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Yemen university in focus after Christmas jet incident

By Paula Newton, CNN
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Yemen's other radical cleric
  • Officials want to know if attack attempt suspect visited Al-Iman University
  • School is run by Sheikh Abdel Majid al-Zindani, who the U.S. considers a terrorist
  • Students at the university say terrorism goes against their Islamic faith

Sanaa, Yemen (CNN) -- Umar Farouk AbdulMutallab disappeared in Yemen for more than two months before he allegedly tried to bring down a Northwest Airlines jet with explosives concealed in his underwear.

Investigators want to know if, during that time, he heeded the call to prayer coming from the hills above Yemen's capital, where an Islamic university headed by a fiery cleric has helped the country earn its reputation as an incubator of extremism.

The students who pray at Al-Iman University now, two weeks after that failed Christmas Day attack, say the school has been made a scapegoat, and that what AbdulMutallab is accused of having done is wrong.

"It's against Islam," one says.

"The thoughts in their heads go against Islam," says another.

Video: Yemen's al Qaeda problem

AbdulMutallab's alleged attempt to ignite explosives as the jet approached Detroit, Michigan, resulted in a fire on his lap -- and serious burns -- before passengers and flight crew subdued him and put out the flames.

Al-Imam's leader is Sheikh Abdel Majid al-Zindani, a provocative cleric with a flaming red beard. The United States considers him a terrorist, accused in 2004 of supplying weapons to al Qaeda.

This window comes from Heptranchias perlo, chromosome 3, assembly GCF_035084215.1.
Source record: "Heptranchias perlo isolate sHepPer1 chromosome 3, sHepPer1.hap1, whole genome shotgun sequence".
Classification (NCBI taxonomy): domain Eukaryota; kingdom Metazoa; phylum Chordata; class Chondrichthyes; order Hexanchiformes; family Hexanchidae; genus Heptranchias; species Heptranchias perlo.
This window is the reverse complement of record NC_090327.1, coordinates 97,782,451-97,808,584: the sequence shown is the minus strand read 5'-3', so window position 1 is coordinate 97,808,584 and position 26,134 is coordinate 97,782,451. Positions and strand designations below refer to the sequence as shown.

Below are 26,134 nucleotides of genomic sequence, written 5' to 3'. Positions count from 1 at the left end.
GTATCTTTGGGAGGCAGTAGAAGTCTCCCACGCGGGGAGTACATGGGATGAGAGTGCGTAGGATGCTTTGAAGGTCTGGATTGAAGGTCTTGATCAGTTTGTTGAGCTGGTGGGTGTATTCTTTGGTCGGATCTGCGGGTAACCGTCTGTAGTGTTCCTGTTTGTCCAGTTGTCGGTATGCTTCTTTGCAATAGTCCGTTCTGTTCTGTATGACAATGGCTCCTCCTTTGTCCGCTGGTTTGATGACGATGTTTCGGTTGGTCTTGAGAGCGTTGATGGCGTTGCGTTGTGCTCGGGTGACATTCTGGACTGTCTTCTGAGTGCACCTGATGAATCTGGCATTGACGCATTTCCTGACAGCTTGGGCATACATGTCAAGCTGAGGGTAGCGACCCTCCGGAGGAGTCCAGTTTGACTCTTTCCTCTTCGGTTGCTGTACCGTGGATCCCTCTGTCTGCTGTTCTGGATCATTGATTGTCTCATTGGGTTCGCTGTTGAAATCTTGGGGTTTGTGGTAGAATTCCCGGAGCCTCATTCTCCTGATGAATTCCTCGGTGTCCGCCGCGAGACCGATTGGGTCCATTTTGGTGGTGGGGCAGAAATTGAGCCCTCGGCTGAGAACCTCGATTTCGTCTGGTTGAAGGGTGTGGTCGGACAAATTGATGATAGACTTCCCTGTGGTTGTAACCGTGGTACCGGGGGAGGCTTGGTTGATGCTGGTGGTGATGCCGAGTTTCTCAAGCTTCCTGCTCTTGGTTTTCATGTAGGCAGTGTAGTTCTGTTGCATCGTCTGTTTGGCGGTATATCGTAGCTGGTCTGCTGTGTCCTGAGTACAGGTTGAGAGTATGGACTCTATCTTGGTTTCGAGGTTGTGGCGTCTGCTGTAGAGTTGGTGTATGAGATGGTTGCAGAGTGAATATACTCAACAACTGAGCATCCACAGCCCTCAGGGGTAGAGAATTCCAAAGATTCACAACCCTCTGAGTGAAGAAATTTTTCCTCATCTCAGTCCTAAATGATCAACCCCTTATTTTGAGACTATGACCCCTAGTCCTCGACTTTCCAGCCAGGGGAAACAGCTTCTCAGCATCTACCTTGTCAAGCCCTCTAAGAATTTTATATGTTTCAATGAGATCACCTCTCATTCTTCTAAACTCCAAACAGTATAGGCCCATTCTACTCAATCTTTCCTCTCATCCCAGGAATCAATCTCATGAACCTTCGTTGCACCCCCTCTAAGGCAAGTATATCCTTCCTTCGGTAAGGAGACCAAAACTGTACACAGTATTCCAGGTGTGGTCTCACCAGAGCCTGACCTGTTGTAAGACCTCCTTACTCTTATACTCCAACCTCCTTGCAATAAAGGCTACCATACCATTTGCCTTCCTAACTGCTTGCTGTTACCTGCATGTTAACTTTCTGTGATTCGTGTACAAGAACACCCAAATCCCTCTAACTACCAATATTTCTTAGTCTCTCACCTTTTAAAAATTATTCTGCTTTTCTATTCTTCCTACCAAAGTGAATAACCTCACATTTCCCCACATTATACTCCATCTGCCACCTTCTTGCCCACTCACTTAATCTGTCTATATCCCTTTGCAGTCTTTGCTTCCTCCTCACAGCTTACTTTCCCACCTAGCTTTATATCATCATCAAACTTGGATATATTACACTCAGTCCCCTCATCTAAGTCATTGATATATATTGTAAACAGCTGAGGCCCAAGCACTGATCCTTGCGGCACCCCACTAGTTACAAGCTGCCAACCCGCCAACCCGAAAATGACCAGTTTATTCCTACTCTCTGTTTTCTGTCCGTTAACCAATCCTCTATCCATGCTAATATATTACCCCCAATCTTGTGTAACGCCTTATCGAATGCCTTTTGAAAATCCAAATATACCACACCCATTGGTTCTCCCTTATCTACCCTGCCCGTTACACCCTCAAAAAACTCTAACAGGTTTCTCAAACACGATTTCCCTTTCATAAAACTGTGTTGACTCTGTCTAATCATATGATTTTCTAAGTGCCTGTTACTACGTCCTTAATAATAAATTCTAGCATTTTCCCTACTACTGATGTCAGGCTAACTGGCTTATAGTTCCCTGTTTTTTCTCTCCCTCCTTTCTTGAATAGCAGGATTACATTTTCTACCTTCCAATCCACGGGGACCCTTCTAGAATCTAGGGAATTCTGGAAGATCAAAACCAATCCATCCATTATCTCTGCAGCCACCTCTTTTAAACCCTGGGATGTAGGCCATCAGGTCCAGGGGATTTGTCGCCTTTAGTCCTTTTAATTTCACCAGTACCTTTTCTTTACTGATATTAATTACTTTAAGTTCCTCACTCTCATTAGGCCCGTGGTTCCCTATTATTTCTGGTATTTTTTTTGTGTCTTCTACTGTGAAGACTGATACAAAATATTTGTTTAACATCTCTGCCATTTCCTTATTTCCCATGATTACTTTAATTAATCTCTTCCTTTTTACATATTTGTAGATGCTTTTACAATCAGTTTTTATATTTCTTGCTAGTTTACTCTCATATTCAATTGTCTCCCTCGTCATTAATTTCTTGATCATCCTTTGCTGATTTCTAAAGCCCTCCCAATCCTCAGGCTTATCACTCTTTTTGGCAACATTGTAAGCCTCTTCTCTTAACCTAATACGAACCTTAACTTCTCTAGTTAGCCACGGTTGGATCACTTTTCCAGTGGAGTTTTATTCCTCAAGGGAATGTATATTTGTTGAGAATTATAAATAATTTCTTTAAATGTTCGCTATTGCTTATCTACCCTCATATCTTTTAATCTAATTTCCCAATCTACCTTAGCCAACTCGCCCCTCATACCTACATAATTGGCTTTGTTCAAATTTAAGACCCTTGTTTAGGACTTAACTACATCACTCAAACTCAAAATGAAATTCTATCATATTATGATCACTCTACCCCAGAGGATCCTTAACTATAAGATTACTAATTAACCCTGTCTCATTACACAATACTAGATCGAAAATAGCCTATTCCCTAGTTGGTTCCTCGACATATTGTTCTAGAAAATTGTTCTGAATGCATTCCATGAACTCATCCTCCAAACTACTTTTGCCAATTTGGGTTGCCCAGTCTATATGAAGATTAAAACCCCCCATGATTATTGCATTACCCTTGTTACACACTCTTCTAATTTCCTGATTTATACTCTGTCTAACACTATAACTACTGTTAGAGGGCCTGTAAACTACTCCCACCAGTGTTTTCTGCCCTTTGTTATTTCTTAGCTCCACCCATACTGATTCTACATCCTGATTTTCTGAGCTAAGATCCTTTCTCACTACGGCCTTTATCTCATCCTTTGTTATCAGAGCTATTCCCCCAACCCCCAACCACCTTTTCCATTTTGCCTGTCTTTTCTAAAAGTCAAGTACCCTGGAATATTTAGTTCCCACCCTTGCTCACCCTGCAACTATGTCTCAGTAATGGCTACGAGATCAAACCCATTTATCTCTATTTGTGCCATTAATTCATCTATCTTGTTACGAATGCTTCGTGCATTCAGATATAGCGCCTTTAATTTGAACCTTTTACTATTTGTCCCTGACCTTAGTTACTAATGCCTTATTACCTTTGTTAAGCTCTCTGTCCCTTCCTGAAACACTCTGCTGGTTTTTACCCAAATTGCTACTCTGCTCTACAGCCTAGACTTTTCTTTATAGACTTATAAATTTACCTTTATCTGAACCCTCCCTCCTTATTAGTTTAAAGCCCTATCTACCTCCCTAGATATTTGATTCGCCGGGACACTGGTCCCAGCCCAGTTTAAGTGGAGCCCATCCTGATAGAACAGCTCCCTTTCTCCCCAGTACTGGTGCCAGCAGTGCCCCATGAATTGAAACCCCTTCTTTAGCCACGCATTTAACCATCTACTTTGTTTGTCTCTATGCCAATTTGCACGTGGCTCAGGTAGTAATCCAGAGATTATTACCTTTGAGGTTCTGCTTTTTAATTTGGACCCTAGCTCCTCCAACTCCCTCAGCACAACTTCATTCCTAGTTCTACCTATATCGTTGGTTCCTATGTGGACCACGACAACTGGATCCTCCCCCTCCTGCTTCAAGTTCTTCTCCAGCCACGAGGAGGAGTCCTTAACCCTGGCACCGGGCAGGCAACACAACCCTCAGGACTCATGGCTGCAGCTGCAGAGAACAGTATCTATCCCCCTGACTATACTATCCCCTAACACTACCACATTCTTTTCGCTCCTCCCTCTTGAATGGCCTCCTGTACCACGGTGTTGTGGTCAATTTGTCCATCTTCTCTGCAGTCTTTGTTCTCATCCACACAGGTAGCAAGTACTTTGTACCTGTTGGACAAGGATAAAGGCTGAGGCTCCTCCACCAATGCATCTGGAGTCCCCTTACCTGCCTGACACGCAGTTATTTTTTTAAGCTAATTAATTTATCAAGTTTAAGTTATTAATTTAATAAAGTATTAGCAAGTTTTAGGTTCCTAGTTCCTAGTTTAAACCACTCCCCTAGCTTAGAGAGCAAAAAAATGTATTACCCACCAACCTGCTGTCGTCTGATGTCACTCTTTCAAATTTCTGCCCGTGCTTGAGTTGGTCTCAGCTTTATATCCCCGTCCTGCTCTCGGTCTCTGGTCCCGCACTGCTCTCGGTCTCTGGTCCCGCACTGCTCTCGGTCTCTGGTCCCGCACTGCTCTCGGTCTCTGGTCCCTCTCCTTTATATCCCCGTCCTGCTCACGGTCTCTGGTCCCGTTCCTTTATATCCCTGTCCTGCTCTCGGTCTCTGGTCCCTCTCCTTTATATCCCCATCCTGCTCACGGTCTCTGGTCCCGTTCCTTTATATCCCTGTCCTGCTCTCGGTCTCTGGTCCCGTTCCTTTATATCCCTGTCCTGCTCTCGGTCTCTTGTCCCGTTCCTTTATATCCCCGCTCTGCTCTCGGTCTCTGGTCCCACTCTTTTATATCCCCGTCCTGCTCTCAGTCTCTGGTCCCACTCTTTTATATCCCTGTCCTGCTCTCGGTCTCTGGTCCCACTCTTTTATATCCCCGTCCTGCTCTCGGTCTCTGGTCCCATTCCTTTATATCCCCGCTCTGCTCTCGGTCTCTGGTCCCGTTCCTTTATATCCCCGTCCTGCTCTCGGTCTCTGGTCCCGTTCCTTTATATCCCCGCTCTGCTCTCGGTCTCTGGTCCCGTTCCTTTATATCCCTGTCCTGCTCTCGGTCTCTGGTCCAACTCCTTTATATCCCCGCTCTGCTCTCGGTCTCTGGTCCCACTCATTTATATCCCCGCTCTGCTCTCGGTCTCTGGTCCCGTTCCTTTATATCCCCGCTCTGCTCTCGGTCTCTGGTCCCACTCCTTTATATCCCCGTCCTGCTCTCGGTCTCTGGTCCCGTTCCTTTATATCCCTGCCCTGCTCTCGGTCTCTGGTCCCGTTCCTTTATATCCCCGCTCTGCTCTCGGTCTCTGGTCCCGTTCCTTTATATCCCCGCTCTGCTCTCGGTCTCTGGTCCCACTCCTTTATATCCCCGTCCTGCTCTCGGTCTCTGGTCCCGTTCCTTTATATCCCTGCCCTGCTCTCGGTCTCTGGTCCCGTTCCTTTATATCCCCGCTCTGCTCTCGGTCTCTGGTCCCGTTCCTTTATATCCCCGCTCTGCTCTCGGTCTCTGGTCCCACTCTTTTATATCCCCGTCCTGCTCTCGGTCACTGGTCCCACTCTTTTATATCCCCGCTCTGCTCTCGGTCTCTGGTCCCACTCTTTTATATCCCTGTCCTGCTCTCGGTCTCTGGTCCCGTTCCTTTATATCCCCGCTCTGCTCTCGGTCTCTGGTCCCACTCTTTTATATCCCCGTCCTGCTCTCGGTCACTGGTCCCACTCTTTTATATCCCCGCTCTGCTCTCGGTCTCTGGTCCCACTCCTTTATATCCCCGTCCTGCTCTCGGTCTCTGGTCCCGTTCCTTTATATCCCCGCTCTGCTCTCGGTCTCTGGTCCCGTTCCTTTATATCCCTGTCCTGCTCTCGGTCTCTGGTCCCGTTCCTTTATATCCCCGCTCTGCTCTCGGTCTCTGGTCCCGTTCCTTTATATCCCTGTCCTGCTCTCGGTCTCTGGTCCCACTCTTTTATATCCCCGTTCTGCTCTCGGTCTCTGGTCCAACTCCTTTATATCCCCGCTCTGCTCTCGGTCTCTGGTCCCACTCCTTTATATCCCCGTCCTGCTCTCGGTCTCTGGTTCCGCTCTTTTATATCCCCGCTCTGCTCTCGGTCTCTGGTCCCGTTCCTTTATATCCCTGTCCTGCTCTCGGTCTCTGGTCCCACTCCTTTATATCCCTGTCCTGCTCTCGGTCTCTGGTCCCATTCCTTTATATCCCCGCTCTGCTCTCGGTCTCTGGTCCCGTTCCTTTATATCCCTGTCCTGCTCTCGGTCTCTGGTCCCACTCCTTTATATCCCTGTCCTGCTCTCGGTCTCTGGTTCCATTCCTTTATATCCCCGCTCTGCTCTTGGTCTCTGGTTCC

But in Yemen, al-Zindani is a free and influential man.

Al-Zindani denied CNN's request for an interview but allowed the network to tape at the school he's built from the ground up since the early 1990s.

Every year, thousands of Islamic students from Yemen, Africa and around the world are cocooned in al-Zindani's compound, where they study their faith and are instilled with a strident defense of that faith.

Last year, al-Zindani made a public plea to recruit millions of young men to fight jihad against Israel.

But the students say they don't think AbdulMutallab was ever at the school, and investigators don't appear to have come to ask. Yemeni authorities, it seems, have taken a hands-off approach to the university.

"To my knowledge, no security, no investigation teams came here," political science professor Ismail al-Suhaili said. "Nobody thought that AbdulMutallab was here."

In Yemen, Al-Iman University is highly respected and its leader admired, making it difficult for investigators to find out for sure if the Christmas Day bombing suspect was ever there.